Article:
Once finished, the plant is expected to produce 12 million gallons of biodiesel each year.

EIA: Ethanol, Biodiesel, Renewables to Grow in 2015

The latest government numbers show the amount of ethanol and biodiesel, as well as energy produced from wind and solar will increase in 2015. The latest Short-Term Energy Outlook from the U.S. Energy Information Administration (EIA) shows growth for the biofuels, while total renewables used for electricity and heat generation will grow by 3.8 percent this year.
EIA11feb2015
Ethanol production averaged 933,000 bbl/d in 2014, and EIA expects it to average 938,000 bbl/d in 2015 and 936,000 bbl/d in 2016. Biodiesel production averaged an estimated 80,000 bbl/d in 2014 and is forecast to average 84,000 bbl/d in both 2015 and 2016.

In 2013, the electricity generation shares were 6.6% and 6.2% from hydropower and nonhydropower renewables, respectively. Wind is the largest source of nonhydropower renewable generation, and it is projected to contribute 5.2% of total electricity generation in 2016. Wind capacity, which grew by 7.7% in 2014, is forecast to increase by 16.1% in 2015 and by another 6.5% in 2016. Because wind is starting from a much larger base than solar, even though the growth rate is lower, the absolute amount of the increase in capacity is more than twice that of solar: 15 GW of wind versus 6 GW of utility-scale solar between 2014 and 2016.

EIA expects continued growth in utility-scale solar power generation, which is projected to average almost 80 gigawatthours (GWh) per day in 2016. Despite this growth, solar power averages only 0.7% of total U.S. electricity generation in 2016.

Bill Proposes to Up NYC’s Biodiesel Use for Heat

BioHeatSome New York City residents could be using more biodiesel for heating their workplaces. This article from the New York Daily News says a bill just introduced before the city council would up the biodiesel percentage in heating oil for city buildings to 5 percent next year and up to 20 percent by 2030.

“It’s the equivalent of taking 45,000 cars off the road,” [bill sponsor Councilman Costa Constantinides (D-Queens)] said. “Buildings are a huge source of emissions, and we have to find a way of dealing with buildings.”

Current city law requires 2% of heating oil to come from biofuel.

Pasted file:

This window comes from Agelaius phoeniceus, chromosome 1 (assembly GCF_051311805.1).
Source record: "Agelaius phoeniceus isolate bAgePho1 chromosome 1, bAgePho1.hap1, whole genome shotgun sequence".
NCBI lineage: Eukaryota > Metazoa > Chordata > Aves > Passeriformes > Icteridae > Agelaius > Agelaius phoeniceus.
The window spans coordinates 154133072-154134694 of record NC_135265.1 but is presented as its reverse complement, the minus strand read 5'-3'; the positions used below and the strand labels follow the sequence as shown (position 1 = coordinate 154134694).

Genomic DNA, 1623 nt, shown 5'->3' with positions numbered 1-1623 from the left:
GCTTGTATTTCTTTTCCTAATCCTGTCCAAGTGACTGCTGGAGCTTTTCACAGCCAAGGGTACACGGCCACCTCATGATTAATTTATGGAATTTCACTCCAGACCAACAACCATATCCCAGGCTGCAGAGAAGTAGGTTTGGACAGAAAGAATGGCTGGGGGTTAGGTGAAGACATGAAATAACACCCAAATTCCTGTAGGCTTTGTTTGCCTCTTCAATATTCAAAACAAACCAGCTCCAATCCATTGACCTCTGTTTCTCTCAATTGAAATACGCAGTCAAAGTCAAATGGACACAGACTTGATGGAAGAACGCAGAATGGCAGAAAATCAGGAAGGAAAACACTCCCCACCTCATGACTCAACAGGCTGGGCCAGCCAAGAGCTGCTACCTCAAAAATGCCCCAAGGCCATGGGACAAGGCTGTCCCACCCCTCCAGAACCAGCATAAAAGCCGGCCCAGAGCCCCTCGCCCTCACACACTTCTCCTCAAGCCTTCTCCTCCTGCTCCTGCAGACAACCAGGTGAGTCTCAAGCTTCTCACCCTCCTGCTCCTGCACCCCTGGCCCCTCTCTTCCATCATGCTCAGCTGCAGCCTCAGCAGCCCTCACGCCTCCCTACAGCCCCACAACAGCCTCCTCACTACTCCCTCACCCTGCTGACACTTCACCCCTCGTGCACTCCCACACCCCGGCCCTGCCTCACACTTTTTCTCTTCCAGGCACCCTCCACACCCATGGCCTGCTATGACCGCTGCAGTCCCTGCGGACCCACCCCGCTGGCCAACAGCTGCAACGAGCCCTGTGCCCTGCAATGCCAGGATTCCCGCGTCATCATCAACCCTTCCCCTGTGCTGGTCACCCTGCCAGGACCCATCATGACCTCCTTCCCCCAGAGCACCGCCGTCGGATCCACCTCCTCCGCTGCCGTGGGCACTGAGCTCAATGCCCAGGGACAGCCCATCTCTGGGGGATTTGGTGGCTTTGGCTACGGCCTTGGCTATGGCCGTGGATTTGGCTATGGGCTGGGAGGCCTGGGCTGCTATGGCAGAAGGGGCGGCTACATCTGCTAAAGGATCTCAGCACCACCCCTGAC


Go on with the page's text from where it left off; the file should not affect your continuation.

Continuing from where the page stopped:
The average household burns 600 gallons of heating oil a year.

The proposal would graduate in the increase – 10 percent blends in 2020, 15 percent by 2025 and 20 percent by 2030.

Anchors Aweigh with Biodiesel

boat and bladder2Biodiesel is making more inroads in the marine industry. This article from the nautical magazine, The Triton, says that while it’s still not that common to see biodiesel fueling a boat motor, it is gaining popularity.

Cummins, which manufactures marine engines up to about 700 hp, approves the use of B20 biodiesel on many of its high horsepower products that are fitted with common rail fuel injection systems. For larger engines with the horsepower needed for superyachts, manufacturers such as MTU allow their engines to be run on a maximum of B07 (7 percent biodiesel). MTU’s intention is to have its newer engine designs run on B100.

Caterpillar engines, on the other hand, can now operate with B20 on its complete line of marine engines. In Europe, MAN common rail engines are certified to run on B05. However, in the United States MAN will not approve the use of biodiesel blends on its common rail engines. Stateside, its engineers will only allow the use of these blends in older, non-common rail engines. The reason? MAN believes the quality of biodiesel manufactured in Europe is more consistent than in the U.S., but they do believe that will change.

Biodiesel blends, which are approved for use in marine engines, have at least one advantage over petrodiesel. Biodiesel has a higher lubricity, which results in less wear to parts such as fuel injectors. Traditional diesel fuel uses sulfur for lubrication, and much of that component has been removed from the refined fuel to reduce emissions and the resulting air pollution.

The author does caution about a couple of possible pitfalls with biodiesel. First, it will degrade three times faster than petroleum-based diesel, so proper fuel handling and storage techniques must be followed. Second, since it is since a clean-running fuel, it will dissolve and loosen many of the gum and tar deposits in the fuel system, leading to potential fuel filter clogging. Boat owners converting from pertoleum-based diesel to biodiesel are just encouraged to change fuel filters a bit more frequently.

Biomass Could Make Western US Carbon Neutral

berkleybiomasscarbon1A new study says that using biomass to make electricity could make the Western United States carbon-neutral. This article from the University of California-Berkley says researchers there have shown that if biomass electricity production is combined with carbon capture and sequestration, power generators could actually store more carbon than they emit.

By capturing carbon from burning biomass – termed bioenergy with carbon capture and sequestration (BECCS) – power generators could become carbon-negative even while retaining gas- or coal-burning plants with carbon capture technology. The carbon reduction might even offset the emissions from fossil fuel used in transportation, said study leader Daniel Sanchez, a graduate student in UC Berkeley’s Energy and Resources Group.